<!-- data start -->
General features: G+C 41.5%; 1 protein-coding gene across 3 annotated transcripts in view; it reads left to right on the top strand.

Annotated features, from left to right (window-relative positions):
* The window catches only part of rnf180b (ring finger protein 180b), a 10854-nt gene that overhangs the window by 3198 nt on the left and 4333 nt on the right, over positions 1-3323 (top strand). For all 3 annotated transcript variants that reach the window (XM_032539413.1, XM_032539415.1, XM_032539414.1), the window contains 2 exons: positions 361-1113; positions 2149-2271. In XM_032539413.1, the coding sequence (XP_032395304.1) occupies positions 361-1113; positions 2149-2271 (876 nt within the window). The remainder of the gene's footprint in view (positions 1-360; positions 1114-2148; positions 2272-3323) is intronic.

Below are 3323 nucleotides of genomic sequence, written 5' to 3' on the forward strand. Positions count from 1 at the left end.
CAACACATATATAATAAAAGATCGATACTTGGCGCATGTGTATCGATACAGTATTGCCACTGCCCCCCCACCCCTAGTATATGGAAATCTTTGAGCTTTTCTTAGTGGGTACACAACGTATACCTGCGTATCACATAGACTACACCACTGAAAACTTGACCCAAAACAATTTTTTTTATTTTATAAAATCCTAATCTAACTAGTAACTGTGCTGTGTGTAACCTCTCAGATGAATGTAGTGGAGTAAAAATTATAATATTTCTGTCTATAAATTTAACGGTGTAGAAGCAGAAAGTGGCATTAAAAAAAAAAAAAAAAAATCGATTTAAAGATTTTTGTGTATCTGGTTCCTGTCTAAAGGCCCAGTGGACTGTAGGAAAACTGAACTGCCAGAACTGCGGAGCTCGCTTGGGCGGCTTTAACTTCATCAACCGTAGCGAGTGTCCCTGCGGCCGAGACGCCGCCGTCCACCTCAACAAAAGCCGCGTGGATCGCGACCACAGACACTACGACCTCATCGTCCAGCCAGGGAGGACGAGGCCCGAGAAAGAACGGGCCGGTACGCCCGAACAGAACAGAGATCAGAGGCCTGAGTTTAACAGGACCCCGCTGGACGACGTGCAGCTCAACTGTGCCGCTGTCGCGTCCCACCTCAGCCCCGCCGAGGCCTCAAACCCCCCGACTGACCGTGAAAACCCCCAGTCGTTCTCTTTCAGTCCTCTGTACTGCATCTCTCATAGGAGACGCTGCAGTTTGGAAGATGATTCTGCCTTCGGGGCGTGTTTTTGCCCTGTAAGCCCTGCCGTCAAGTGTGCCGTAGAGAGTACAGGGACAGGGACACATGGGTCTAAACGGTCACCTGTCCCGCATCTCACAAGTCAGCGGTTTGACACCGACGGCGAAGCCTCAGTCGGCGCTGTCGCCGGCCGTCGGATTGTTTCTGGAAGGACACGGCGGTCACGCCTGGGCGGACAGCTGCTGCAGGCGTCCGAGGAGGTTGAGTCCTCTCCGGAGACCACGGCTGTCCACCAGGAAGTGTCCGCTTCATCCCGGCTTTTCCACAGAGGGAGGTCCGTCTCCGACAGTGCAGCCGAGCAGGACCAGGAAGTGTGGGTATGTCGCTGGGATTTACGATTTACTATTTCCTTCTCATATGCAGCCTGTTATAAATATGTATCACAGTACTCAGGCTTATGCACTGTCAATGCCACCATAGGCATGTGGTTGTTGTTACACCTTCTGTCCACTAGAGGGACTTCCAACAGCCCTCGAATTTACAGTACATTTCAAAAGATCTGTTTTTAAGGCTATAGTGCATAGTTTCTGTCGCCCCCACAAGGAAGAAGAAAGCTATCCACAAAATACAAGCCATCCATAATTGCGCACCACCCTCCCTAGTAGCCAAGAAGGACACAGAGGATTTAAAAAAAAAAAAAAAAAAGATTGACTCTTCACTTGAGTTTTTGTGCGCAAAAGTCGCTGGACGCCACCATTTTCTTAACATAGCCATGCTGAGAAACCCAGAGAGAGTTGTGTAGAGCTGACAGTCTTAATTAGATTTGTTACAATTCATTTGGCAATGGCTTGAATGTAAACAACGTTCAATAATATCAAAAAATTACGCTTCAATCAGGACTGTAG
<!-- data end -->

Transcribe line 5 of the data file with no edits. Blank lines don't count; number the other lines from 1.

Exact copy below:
CAACACATATATAATAAAAGATCGATACTTGGCGCATGTGTATCGATACAGTATTGCCACTGCCCCCCCACCCCTAGTATATGGAAATCTTTGAGCTTTTCTTAGTGGGTACACAACGTATACCTGCGTATCACATAGACTACACCACTGAAAACTTGACCCAAAACAATTTTTTTTATTTTATAAAATCCTAATCTAACTAGTAACTGTGCTGTGTGTAACCTCTCAGATGAATGTAGTGGAGTAAAAATTATAATATTTCTGTCTATAAATTTAACGGTGTAGAAGCAGAAAGTGGCATTAAAAAAAAAAAAAAAAAATCGATTTAAAGATTTTTGTGTATCTGGTTCCTGTCTAAAGGCCCAGTGGACTGTAGGAAAACTGAACTGCCAGAACTGCGGAGCTCGCTTGGGCGGCTTTAACTTCATCAACCGTAGCGAGTGTCCCTGCGGCCGAGACGCCGCCGTCCACCTCAACAAAAGCCGCGTGGATCGCGACCACAGACACTACGACCTCATCGTCCAGCCAGGGAGGACGAGGCCCGAGAAAGAACGGGCCGGTACGCCCGAACAGAACAGAGATCAGAGGCCTGAGTTTAACAGGACCCCGCTGGACGACGTGCAGCTCAACTGTGCCGCTGTCGCGTCCCACCTCAGCCCCGCCGAGGCCTCAAACCCCCCGACTGACCGTGAAAACCCCCAGTCGTTCTCTTTCAGTCCTCTGTACTGCATCTCTCATAGGAGACGCTGCAGTTTGGAAGATGATTCTGCCTTCGGGGCGTGTTTTTGCCCTGTAAGCCCTGCCGTCAAGTGTGCCGTAGAGAGTACAGGGACAGGGACACATGGGTCTAAACGGTCACCTGTCCCGCATCTCACAAGTCAGCGGTTTGACACCGACGGCGAAGCCTCAGTCGGCGCTGTCGCCGGCCGTCGGATTGTTTCTGGAAGGACACGGCGGTCACGCCTGGGCGGACAGCTGCTGCAGGCGTCCGAGGAGGTTGAGTCCTCTCCGGAGACCACGGCTGTCCACCAGGAAGTGTCCGCTTCATCCCGGCTTTTCCACAGAGGGAGGTCCGTCTCCGACAGTGCAGCCGAGCAGGACCAGGAAGTGTGGGTATGTCGCTGGGATTTACGATTTACTATTTCCTTCTCATATGCAGCCTGTTATAAATATGTATCACAGTACTCAGGCTTATGCACTGTCAATGCCACCATAGGCATGTGGTTGTTGTTACACCTTCTGTCCACTAGAGGGACTTCCAACAGCCCTCGAATTTACAGTACATTTCAAAAGATCTGTTTTTAAGGCTATAGTGCATAGTTTCTGTCGCCCCCACAAGGAAGAAGAAAGCTATCCACAAAATACAAGCCATCCATAATTGCGCACCACCCTCCCTAGTAGCCAAGAAGGACACAGAGGATTTAAAAAAAAAAAAAAAAAAGATTGACTCTTCACTTGAGTTTTTGTGCGCAAAAGTCGCTGGACGCCACCATTTTCTTAACATAGCCATGCTGAGAAACCCAGAGAGAGTTGTGTAGAGCTGACAGTCTTAATTAGATTTGTTACAATTCATTTGGCAATGGCTTGAATGTAAACAACGTTCAATAATATCAAAAAATTACGCTTCAATCAGGACTGTAG